EODAHR: better flood risk forecasting with radar

You are here

#RADAR , #STEREO , #Webstory , #Floods

Published on 6 April 2023

There are different kinds of radars used today for various purposes. In this study, the researchers of STEREO project EODAHR (Improved early warnings through Earth observation data assimilation and hydrological retrospective forecasts) used information from radars on board of satellites which orbit the Earth to improve their predictions of river flow and provide early warnings in case of heavy rainfall. They looked at two river basins in Belgium: the Demer (which is part of the Scheldt River basin) and the Ourthe (Meuse River basin).

Location of the two study catchments ‘Demer’ and ‘Ourthe’ within the Scheldt and Meuse river basin in Belgium

Soil moisture, a key variable

Normally, researchers use computer models tho simulate river flow. Getting an accurate simulation is a challenge because there are many factors that can cause errors. For example, the way the model is built, the data it uses, and the starting conditions all play a role.

One key piece of information for hydrological models is soil moisture because it directly affects the prediction of streamflow. The better the estimation of soil moisture, the better the overall prediction will be.

Satellite data assimilation

To make these models more accurate, information about soil moisture and vegetation in the river basin that they obtain from radar satellite imagery is injected into the model.

Radar instruments send electromagnetic waves (such as radio waves) off to the surface of the earth. Part of the signal (what we call the backscatter) is reflected back to the satellite. The amount of backscatter received by the radar provides information about the characteristics of the surface, such as vegetation cover and water content.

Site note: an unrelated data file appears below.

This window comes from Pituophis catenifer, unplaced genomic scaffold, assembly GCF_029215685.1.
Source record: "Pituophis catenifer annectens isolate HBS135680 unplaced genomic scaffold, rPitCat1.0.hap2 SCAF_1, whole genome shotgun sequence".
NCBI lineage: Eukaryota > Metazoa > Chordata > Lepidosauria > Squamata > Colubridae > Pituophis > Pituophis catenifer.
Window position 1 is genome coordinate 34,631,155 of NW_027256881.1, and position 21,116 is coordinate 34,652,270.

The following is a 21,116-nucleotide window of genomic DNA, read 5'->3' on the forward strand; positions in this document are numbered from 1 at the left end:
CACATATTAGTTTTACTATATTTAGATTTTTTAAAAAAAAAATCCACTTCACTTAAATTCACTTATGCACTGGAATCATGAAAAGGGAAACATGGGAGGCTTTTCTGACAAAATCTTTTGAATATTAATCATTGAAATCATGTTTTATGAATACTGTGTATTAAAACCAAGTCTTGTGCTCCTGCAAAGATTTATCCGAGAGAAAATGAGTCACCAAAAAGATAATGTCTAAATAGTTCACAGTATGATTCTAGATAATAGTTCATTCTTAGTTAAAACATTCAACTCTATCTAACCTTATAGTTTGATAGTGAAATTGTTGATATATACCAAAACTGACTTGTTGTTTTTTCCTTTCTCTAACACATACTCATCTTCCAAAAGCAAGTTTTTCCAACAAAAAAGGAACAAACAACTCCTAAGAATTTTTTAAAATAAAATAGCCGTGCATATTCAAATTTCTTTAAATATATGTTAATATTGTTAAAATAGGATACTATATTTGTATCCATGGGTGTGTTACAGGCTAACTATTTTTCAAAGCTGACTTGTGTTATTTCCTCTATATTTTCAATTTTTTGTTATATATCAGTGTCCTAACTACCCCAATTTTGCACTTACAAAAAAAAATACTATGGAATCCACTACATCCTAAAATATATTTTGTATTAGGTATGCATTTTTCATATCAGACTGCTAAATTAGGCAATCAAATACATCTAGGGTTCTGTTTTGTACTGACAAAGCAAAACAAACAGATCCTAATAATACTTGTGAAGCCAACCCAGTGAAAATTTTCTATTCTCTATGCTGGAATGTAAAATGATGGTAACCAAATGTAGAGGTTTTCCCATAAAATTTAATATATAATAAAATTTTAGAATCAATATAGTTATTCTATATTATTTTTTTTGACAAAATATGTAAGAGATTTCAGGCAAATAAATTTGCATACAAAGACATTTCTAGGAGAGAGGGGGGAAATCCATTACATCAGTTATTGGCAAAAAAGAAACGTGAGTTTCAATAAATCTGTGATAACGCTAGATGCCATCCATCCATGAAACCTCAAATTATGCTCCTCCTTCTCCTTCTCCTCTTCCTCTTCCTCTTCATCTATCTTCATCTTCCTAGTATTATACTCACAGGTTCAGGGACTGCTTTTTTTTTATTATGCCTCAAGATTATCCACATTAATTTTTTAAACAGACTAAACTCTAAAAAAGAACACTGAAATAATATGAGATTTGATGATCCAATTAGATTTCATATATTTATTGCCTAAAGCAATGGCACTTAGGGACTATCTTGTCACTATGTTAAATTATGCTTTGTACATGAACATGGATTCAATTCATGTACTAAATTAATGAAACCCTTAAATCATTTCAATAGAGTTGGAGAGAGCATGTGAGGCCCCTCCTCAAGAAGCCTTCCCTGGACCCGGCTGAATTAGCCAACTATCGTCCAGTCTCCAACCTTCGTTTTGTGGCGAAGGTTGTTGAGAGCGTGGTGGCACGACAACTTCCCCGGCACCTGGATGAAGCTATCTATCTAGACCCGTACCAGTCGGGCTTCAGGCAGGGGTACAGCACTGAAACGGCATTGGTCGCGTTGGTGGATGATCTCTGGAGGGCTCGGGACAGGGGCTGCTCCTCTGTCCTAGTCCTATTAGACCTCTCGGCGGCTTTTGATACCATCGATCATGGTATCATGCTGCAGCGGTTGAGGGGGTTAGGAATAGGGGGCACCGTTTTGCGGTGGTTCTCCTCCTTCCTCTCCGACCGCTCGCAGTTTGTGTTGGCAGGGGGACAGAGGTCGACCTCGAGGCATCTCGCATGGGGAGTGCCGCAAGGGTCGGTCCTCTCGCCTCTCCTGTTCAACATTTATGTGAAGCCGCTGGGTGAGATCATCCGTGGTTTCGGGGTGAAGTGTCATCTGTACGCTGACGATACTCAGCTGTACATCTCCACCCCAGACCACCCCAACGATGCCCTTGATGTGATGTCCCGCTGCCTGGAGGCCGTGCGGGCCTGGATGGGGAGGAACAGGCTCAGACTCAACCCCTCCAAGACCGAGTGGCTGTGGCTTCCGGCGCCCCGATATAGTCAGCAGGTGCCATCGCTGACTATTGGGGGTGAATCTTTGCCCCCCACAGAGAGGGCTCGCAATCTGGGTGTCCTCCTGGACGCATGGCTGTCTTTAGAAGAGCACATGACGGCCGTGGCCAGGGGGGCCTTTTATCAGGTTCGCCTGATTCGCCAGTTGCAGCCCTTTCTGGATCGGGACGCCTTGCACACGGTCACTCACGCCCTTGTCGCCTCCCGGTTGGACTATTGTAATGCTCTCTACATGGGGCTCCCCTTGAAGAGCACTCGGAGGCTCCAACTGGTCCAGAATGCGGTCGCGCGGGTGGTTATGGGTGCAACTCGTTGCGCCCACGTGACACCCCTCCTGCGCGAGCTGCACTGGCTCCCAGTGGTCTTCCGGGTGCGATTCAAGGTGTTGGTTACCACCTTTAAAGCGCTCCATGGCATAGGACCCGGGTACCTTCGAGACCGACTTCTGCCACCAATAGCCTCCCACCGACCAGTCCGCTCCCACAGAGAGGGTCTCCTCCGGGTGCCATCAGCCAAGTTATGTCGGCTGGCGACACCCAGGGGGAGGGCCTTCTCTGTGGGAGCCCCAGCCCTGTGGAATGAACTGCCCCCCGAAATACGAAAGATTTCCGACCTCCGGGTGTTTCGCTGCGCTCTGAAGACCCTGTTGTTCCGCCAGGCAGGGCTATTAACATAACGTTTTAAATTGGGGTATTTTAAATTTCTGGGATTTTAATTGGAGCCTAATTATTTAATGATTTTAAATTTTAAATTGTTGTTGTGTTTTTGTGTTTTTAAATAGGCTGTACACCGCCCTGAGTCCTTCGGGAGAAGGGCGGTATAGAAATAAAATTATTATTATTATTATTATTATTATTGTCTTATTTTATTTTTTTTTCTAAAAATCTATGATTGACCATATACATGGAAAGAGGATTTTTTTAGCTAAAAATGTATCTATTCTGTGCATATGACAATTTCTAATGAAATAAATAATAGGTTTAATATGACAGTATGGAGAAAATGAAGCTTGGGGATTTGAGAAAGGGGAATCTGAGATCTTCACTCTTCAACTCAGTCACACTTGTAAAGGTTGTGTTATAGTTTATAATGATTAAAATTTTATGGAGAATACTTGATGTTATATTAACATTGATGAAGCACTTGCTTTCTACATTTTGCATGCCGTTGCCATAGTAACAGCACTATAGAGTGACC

This method of improving models is known as data assimilation. Two different computer models were compared: SCHEME, a hydrological model developed at the Royal Meteorological Institute of Belgium, and NASA’s Land Surface Model Noah-MP.

The EODAHR team used two types of backscatter data (C-SAR from the Sentinel-1 satellite and ASCAt from the METOP satellite). The differences between satellite observations and model predictions were used to update the soil moisture and vegetation state. This in turn improves the predictions of river flow. The researchers found that their data assimilation worked better in the Ourthe catchment, where there is a stronger relationship between the amount of moisture in the soil and how much rain water flows into the river.

Illustration of spatial soil moisture updates on 4 September 2017

In conclusion, this project helped the team understand how and where they can use information from satellites to make more accurate predictions about river flow. This is important for people who make flood forecasts to keep communities safe.


The EODAHR team

Pierre  Baguis

Pierre Baguis

Hans Lievens
Hans Lievens

Gabriëlle De Lannoy
Gabriëlle De Lannoy

Stéphane Vannitsem

Stéphane Vannitsem

Sara Modanesi
Research Institute for Geo-hydrological Protection, National Research Council, Perugia, Italy

Michel Bechtold
KU Leuven

Alberto Carrassi
University of Reading / University of Bologna

Emmanuel Roulin
Royal Meteorological Institute of Belgium


More information

STEREO project EODAHR (Improved early warnings through Earth observation data assimilation and hydrological retrospective forecasts)